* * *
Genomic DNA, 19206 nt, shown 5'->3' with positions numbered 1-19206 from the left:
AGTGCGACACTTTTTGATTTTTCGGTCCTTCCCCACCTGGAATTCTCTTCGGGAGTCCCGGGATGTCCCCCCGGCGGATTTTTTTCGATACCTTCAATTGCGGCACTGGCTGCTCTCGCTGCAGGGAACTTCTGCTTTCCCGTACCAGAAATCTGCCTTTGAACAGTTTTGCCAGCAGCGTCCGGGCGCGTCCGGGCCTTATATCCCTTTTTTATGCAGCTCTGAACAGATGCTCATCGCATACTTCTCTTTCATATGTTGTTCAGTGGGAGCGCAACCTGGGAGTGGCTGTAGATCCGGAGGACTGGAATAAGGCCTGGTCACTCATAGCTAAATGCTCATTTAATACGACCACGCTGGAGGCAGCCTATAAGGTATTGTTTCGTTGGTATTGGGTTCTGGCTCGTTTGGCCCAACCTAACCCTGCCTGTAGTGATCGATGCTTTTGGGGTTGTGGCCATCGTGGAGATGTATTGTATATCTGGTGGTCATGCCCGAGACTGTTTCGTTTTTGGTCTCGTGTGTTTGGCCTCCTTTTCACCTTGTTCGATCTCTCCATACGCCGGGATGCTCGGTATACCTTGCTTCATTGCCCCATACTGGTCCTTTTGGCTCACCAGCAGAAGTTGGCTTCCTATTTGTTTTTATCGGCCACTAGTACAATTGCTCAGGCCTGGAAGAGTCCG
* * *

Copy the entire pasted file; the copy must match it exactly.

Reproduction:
Genomic DNA, 19206 nt, shown 5'->3' with positions numbered 1-19206 from the left:
AGTGCGACACTTTTTGATTTTTCGGTCCTTCCCCACCTGGAATTCTCTTCGGGAGTCCCGGGATGTCCCCCCGGCGGATTTTTTTCGATACCTTCAATTGCGGCACTGGCTGCTCTCGCTGCAGGGAACTTCTGCTTTCCCGTACCAGAAATCTGCCTTTGAACAGTTTTGCCAGCAGCGTCCGGGCGCGTCCGGGCCTTATATCCCTTTTTTATGCAGCTCTGAACAGATGCTCATCGCATACTTCTCTTTCATATGTTGTTCAGTGGGAGCGCAACCTGGGAGTGGCTGTAGATCCGGAGGACTGGAATAAGGCCTGGTCACTCATAGCTAAATGCTCATTTAATACGACCACGCTGGAGGCAGCCTATAAGGTATTGTTTCGTTGGTATTGGGTTCTGGCTCGTTTGGCCCAACCTAACCCTGCCTGTAGTGATCGATGCTTTTGGGGTTGTGGCCATCGTGGAGATGTATTGTATATCTGGTGGTCATGCCCGAGACTGTTTCGTTTTTGGTCTCGTGTGTTTGGCCTCCTTTTCACCTTGTTCGATCTCTCCATACGCCGGGATGCTCGGTATACCTTGCTTCATTGCCCCATACTGGTCCTTTTGGCTCACCAGCAGAAGTTGGCTTCCTATTTGTTTTTATCGGCCACTAGTACAATTGCTCAGGCCTGGAAGAGTCCG